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What increases my risk for dermatitis herpetiformis?

Your risk for dermatitis herpetiformis, also known as DH and Duhring’s disease, increases if you have celiac disease. It affects 15% to 25% of people with celiac disease who typically have no digestive symptoms.

Dermatitis herpetiformis can affect people of all ages, but the bumps and blisters most often appear for the first time between ages 30 and 40. People of northern European descent are more likely than those of African or Asian heritage to develop dermatitis herpetiformis. The condition is somewhat more common in men than women. And men are more likely to have atypical bumps or blisters on their mouth or genitals.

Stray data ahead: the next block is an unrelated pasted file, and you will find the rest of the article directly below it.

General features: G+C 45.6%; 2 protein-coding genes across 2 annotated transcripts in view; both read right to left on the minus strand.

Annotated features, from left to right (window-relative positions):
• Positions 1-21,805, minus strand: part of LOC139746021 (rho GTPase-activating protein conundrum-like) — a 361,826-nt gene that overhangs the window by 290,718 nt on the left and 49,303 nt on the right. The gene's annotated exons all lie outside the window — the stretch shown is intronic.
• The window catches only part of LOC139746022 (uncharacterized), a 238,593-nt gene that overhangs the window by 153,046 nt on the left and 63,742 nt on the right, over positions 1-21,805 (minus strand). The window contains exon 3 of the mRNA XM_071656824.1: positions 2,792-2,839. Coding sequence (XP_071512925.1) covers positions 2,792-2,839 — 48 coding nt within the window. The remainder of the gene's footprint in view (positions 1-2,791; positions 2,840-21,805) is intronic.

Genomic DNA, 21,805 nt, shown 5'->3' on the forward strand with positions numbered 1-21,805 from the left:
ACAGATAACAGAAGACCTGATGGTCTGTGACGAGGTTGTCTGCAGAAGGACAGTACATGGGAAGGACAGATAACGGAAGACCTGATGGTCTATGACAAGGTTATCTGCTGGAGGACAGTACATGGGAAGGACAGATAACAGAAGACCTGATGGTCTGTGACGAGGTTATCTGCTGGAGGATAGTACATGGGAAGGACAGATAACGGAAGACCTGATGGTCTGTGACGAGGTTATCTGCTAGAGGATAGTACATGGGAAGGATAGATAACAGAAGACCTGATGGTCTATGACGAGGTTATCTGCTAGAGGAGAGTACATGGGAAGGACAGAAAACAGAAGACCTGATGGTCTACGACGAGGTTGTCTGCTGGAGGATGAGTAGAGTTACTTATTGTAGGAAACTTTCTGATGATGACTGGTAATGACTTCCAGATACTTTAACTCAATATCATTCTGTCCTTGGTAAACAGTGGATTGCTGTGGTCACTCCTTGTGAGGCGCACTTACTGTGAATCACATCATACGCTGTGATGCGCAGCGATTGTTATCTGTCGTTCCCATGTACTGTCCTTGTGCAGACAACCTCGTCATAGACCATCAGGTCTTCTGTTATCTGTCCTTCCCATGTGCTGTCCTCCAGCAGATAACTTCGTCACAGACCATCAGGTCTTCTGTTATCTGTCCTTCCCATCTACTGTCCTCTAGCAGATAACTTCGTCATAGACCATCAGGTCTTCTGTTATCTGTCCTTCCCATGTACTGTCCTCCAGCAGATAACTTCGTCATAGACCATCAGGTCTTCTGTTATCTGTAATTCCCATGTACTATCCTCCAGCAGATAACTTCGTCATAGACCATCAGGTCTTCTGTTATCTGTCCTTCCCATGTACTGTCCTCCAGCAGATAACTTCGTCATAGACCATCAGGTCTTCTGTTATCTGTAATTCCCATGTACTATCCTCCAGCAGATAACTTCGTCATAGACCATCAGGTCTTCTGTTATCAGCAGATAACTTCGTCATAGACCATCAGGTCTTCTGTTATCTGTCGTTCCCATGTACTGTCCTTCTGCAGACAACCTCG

The exact cause of dermatitis herpetiformis is unknown. For some reason, the body is not able to properly digest foods that contain gluten. It seems that dermatitis herpetiformis tends to affect adults, and men are more prone to developing it than women. People of northern Europe heritage are also more likely to develop dermatitis herpetiformis.

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Important: This content reflects information from various individuals and organizations and may offer alternative or opposing points of view. It should not be used for medical advice, diagnosis or treatment. As always, you should consult with your healthcare provider about your specific health needs.